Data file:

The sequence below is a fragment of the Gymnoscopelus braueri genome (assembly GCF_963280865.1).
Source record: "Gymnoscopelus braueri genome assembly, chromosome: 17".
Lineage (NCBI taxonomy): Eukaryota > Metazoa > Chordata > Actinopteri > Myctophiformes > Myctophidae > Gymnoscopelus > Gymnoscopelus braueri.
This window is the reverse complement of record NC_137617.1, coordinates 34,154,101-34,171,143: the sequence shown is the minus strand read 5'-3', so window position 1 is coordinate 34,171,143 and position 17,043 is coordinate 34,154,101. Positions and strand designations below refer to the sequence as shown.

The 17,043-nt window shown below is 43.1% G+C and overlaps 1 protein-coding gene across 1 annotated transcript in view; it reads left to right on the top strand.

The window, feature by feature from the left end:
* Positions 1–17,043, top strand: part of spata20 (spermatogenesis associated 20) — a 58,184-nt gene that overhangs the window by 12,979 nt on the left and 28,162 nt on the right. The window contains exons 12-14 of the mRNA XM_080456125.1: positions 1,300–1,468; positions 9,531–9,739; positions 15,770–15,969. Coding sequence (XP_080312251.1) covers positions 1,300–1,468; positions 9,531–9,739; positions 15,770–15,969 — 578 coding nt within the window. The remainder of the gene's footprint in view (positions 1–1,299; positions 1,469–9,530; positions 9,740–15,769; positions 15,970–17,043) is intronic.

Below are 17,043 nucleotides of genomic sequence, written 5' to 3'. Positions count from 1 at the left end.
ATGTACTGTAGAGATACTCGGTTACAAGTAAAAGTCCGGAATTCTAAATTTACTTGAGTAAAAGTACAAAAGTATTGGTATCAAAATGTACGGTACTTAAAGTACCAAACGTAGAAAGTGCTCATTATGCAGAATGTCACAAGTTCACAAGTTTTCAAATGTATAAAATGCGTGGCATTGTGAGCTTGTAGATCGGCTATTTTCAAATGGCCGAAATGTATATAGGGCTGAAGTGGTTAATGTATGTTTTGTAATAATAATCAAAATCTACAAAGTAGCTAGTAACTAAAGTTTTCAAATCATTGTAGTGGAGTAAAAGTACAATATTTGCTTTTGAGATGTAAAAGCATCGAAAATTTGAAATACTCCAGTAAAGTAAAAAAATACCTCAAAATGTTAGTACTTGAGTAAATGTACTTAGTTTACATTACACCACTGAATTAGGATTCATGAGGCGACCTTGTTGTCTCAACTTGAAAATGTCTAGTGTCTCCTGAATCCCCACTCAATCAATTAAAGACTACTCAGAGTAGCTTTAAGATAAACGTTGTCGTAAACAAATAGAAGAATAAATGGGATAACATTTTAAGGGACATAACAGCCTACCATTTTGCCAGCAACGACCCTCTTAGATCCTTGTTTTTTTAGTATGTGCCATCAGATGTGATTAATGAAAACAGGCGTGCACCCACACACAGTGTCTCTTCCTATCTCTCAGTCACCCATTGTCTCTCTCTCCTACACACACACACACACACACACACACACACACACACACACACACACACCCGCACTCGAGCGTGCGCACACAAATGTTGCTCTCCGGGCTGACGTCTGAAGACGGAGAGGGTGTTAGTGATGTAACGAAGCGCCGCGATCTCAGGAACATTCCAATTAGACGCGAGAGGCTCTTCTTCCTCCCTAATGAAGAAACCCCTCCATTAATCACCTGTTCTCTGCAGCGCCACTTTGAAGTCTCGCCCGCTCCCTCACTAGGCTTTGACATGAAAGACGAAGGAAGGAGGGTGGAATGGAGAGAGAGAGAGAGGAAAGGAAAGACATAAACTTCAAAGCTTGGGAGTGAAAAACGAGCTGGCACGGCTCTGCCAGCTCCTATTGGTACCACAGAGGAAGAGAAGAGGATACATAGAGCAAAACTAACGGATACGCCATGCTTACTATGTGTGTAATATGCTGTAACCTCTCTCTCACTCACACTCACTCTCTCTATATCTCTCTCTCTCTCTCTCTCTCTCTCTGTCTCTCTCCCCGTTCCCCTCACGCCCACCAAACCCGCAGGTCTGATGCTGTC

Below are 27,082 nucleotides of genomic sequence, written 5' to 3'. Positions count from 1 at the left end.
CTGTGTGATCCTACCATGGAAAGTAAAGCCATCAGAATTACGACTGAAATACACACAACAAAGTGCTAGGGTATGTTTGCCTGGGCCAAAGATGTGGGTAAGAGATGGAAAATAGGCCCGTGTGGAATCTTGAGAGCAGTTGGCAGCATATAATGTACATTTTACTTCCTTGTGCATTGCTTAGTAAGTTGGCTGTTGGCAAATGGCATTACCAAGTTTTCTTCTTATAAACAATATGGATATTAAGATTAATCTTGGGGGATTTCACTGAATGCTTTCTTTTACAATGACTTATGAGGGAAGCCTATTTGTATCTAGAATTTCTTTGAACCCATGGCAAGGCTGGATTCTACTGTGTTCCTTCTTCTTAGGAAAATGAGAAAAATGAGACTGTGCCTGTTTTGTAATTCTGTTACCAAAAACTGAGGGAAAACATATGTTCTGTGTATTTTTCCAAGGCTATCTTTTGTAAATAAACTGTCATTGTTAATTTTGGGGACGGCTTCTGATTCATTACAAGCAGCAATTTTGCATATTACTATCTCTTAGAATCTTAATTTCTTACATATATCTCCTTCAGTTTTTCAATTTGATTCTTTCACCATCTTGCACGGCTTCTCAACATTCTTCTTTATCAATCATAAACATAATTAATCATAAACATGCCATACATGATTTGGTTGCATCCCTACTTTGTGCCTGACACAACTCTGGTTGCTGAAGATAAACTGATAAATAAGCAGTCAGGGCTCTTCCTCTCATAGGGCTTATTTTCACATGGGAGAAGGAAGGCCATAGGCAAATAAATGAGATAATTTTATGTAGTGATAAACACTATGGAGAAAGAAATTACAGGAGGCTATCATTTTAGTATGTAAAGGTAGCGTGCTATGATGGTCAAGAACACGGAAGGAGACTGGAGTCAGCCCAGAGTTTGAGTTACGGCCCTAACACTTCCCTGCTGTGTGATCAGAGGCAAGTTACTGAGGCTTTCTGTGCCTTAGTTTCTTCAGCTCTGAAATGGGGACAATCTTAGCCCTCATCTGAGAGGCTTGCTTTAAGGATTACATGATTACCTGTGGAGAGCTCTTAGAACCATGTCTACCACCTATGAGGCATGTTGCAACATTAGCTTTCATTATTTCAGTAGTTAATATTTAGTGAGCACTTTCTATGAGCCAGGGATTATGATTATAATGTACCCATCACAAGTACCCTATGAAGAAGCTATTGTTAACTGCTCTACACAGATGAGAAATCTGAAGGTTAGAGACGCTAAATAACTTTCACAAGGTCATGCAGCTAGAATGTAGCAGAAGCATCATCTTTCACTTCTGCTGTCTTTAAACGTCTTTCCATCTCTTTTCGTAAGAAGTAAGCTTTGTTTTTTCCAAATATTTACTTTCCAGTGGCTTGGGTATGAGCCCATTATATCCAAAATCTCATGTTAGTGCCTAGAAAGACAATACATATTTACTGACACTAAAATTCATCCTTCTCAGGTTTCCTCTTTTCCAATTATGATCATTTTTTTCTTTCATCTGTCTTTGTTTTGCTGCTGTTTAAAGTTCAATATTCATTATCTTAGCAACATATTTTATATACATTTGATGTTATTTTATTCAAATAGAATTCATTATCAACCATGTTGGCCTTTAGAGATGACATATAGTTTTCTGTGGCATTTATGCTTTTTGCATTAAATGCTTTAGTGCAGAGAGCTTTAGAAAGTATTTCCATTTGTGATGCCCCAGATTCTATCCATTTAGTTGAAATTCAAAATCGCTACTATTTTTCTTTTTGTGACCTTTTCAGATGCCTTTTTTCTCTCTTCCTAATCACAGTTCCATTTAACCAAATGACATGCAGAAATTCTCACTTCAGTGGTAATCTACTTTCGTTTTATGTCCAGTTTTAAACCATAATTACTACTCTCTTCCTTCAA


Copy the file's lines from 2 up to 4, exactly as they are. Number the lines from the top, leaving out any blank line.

Source record: "Gymnoscopelus braueri genome assembly, chromosome: 17".
Lineage (NCBI taxonomy): Eukaryota > Metazoa > Chordata > Actinopteri > Myctophiformes > Myctophidae > Gymnoscopelus > Gymnoscopelus braueri.
This window is the reverse complement of record NC_137617.1, coordinates 34,154,101-34,171,143: the sequence shown is the minus strand read 5'-3', so window position 1 is coordinate 34,171,143 and position 17,043 is coordinate 34,154,101. Positions and strand designations below refer to the sequence as shown.